Vance Stevens, of the Petroleum Institute (Abu Dhabi) and founder of Webheads in 1998, gave a two hour Un-Workshop this morning at our Arab Region New Learning for Sustainable Development Workshop that he titled F.U.N. * Fair: Computer Mediated Communications Tools for Distributed Social Learning Networks. This was a face-to-face un-workshop, a veritable souk of activity, connectivity and interaction both in our training room at the Library of Alexandria, where we are now in Egypt, and with his online colleagues from Barcelona, the West Coast of the US, and so on, who joined us in Second Life, on skype and on

The Un-workshop had an open door policy, people were popping in and out. Laptops and terminals all on different pages, the clattering of keypads, exploring and trying out the URLs that Vance was introducing to us, talking us through, answering ten questions simultaneously. There were plenty of technical challenges, and at the same time lots of patient people who were excited by the possibilities, mystified by Second Life (one Egyptian participant said it should be called “Second Wife” instead), and eagerly starting their journey in the technology-mediated environment. It was great to have Vance as a guide. What you can learn from seeing it, trying it, and being able to query it in real time is so valuable, plus his enthusiasm is catching. You could tell that we weren’t the only ones having F.U.N.*

* Frivilous Unanticipated Nonsense

We are in Day 2 of our New Learning for Sustainable Development in the Arab Region conference at the Library of Alexandria, Egypt. Vance Stevens spoke in our morning session titled, “Motivating Change: New Learning in Formal Education for Sustainable Development.”

During his very interesting presentation (which I will blog more about later), he introduced a tag for our meeting IUCNALEX, which we will be using together to aggregate our comments and reflections.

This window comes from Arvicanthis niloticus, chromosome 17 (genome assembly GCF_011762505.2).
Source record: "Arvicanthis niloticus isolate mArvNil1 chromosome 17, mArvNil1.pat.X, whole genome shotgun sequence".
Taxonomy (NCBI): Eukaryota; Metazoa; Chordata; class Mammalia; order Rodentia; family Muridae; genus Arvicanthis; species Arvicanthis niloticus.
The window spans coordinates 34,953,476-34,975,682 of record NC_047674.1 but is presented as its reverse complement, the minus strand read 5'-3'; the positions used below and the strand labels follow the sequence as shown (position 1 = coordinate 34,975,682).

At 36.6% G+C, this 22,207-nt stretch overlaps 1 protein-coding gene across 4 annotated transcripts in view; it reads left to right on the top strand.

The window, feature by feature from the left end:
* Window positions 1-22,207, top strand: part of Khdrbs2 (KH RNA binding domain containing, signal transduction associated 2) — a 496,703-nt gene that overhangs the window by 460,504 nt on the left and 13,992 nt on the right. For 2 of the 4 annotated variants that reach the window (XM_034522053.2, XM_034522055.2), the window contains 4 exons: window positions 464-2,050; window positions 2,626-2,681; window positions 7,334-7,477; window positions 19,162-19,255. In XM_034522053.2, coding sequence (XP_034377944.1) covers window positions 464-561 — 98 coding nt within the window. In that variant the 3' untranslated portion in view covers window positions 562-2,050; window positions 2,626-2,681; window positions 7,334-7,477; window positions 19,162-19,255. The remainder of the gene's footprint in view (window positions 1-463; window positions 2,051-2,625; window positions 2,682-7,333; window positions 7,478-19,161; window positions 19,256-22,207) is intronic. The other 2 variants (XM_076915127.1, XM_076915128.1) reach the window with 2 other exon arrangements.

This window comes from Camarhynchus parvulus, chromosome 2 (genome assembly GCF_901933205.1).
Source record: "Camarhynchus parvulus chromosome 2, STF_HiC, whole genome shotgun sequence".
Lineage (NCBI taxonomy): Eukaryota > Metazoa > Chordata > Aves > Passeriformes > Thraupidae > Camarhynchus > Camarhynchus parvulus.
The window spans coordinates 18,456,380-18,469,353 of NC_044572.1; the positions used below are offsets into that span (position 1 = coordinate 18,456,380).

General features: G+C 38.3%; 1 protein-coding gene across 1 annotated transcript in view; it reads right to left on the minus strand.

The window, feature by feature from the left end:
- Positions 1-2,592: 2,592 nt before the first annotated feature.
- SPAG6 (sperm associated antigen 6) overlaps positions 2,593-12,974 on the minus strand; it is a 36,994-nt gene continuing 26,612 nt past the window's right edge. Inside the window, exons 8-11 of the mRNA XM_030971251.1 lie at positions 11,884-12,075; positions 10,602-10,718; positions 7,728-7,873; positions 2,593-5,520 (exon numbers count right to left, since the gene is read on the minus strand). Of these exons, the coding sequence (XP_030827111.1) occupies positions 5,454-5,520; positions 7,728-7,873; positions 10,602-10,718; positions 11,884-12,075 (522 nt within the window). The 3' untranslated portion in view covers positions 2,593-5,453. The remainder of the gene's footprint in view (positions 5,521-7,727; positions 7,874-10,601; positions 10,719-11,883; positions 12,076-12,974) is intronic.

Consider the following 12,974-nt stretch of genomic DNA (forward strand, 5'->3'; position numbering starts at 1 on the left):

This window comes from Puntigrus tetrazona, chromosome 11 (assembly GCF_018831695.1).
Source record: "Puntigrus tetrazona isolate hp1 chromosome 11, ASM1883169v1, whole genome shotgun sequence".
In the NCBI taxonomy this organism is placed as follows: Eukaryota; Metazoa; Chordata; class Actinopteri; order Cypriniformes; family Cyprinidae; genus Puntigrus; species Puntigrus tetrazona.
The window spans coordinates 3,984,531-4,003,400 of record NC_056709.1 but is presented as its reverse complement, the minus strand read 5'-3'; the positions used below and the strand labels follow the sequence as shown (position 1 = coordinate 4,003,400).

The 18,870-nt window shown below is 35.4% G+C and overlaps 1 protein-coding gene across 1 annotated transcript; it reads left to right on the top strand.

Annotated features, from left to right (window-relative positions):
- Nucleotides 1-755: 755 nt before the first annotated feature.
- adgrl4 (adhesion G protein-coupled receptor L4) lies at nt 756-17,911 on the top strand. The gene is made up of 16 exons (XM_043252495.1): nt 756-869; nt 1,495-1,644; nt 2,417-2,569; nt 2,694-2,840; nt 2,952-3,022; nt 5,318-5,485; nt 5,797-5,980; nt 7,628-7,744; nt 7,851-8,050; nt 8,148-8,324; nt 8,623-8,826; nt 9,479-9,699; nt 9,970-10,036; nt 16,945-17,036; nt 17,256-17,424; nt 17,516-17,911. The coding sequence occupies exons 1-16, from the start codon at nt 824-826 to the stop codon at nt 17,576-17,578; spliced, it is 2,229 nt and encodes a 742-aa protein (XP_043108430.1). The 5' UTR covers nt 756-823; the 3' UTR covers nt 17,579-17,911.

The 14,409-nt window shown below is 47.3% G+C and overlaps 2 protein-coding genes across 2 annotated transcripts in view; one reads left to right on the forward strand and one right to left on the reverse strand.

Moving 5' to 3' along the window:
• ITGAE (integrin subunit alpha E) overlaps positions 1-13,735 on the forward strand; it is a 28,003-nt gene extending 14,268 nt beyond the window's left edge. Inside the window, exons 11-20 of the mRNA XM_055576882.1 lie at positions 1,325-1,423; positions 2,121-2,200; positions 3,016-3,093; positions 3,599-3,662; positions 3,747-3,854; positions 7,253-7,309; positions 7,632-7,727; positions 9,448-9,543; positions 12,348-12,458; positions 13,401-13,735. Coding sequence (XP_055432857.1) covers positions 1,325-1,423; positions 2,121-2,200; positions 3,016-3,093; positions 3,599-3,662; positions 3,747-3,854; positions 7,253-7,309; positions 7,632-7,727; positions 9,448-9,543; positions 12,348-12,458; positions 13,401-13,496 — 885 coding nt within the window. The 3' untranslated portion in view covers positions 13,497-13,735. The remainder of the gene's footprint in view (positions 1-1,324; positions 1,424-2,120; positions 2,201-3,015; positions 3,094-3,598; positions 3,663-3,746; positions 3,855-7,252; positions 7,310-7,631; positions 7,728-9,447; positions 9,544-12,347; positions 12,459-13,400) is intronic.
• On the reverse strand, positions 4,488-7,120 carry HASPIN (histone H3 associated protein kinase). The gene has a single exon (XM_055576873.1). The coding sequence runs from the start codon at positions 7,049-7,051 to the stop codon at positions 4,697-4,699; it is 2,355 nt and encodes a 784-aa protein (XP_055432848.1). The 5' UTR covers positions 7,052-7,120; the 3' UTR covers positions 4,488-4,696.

In the presentation this morning by the Taking IT Global team they introduced the idea of “curiosity-based” learning. I think we have a rich mixture of participants here with us, some who are active bloggers and Web 2.0 enthusiasts, and some for whom many of these tools are new. So we can use our curiosity to experiment with some of these, use the resources and knowledge of our colleagues to promote further learning on these tools and the opportunities that they provide, and the tagging system will help people keep it all organized. I hear that Buthaina al Othman, who is one of our speakers this afternoon, talked another participant through how to set up a blog already, so we might have some new bloggers coming out of our meeting!

We have been talking about standards for social impact analysis today in a small discussion group. Has anyone thought of an ISO like this yet? That would be really helpful to those who are organizing workshops and for speakers as well.

No matter how hard you try to have a dynamic, interactive feeling to a workshop, if you are in a room where the furniture is all facing forward and bolted to the floor, people’s assumptions are that they are there to sit still and listen, and not to look at each other and talk.

We have just launched our New Learning workshop, our room is a banked auditorium – very nice, very wired, not too big and very quiet at the moment. Of course, we are at the introduction and context setting part filled with short presentations. And we will get to work hard to change the dynamic once we move past this part to participants’ introductions, which I will facilitate next. Needless to say, I was delighted to notice that the chairs do swivel.

We hear a lot about the digital divide between northern and southern countries, but we know deep down that the real digital divide lays somewhere in that fuzzy expanse between 18 and 40 years of age. Somewhere between those who were born digital and who are discovering digital.